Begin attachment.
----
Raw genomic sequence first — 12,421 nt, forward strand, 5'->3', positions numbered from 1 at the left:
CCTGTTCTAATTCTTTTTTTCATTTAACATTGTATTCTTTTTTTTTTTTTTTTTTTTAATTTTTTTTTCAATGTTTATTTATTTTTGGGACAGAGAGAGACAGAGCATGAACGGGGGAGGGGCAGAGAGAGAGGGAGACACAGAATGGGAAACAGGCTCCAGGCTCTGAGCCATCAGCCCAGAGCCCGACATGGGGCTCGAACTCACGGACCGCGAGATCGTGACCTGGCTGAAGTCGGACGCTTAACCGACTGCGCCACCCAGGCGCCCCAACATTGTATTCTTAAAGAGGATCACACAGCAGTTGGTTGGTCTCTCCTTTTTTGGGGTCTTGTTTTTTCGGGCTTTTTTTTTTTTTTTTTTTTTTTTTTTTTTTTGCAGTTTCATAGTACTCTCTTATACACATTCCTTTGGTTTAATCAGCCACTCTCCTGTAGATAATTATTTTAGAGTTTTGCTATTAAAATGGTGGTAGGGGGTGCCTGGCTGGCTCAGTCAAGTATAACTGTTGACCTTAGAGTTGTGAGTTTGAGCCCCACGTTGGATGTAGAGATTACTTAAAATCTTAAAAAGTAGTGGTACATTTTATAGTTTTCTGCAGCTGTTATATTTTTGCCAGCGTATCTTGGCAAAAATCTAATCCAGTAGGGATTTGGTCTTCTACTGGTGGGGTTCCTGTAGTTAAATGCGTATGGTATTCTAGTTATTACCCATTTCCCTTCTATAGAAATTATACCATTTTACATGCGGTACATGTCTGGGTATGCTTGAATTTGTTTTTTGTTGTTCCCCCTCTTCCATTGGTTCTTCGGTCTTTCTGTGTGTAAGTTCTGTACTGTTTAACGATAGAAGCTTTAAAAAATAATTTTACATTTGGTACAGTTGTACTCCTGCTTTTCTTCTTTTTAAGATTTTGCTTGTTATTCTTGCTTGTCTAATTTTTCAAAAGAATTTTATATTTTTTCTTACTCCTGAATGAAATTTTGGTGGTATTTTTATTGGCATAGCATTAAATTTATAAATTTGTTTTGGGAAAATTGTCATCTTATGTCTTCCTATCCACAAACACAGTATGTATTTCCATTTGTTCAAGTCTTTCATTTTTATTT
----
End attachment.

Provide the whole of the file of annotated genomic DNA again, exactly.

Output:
Raw genomic sequence first — 12,421 nt, forward strand, 5'->3', positions numbered from 1 at the left:
CCTGTTCTAATTCTTTTTTTCATTTAACATTGTATTCTTTTTTTTTTTTTTTTTTTTAATTTTTTTTTCAATGTTTATTTATTTTTGGGACAGAGAGAGACAGAGCATGAACGGGGGAGGGGCAGAGAGAGAGGGAGACACAGAATGGGAAACAGGCTCCAGGCTCTGAGCCATCAGCCCAGAGCCCGACATGGGGCTCGAACTCACGGACCGCGAGATCGTGACCTGGCTGAAGTCGGACGCTTAACCGACTGCGCCACCCAGGCGCCCCAACATTGTATTCTTAAAGAGGATCACACAGCAGTTGGTTGGTCTCTCCTTTTTTGGGGTCTTGTTTTTTCGGGCTTTTTTTTTTTTTTTTTTTTTTTTTTTTTTTTGCAGTTTCATAGTACTCTCTTATACACATTCCTTTGGTTTAATCAGCCACTCTCCTGTAGATAATTATTTTAGAGTTTTGCTATTAAAATGGTGGTAGGGGGTGCCTGGCTGGCTCAGTCAAGTATAACTGTTGACCTTAGAGTTGTGAGTTTGAGCCCCACGTTGGATGTAGAGATTACTTAAAATCTTAAAAAGTAGTGGTACATTTTATAGTTTTCTGCAGCTGTTATATTTTTGCCAGCGTATCTTGGCAAAAATCTAATCCAGTAGGGATTTGGTCTTCTACTGGTGGGGTTCCTGTAGTTAAATGCGTATGGTATTCTAGTTATTACCCATTTCCCTTCTATAGAAATTATACCATTTTACATGCGGTACATGTCTGGGTATGCTTGAATTTGTTTTTTGTTGTTCCCCCTCTTCCATTGGTTCTTCGGTCTTTCTGTGTGTAAGTTCTGTACTGTTTAACGATAGAAGCTTTAAAAAATAATTTTACATTTGGTACAGTTGTACTCCTGCTTTTCTTCTTTTTAAGATTTTGCTTGTTATTCTTGCTTGTCTAATTTTTCAAAAGAATTTTATATTTTTTCTTACTCCTGAATGAAATTTTGGTGGTATTTTTATTGGCATAGCATTAAATTTATAAATTTGTTTTGGGAAAATTGTCATCTTATGTCTTCCTATCCACAAACACAGTATGTATTTCCATTTGTTCAAGTCTTTCATTTTTATTT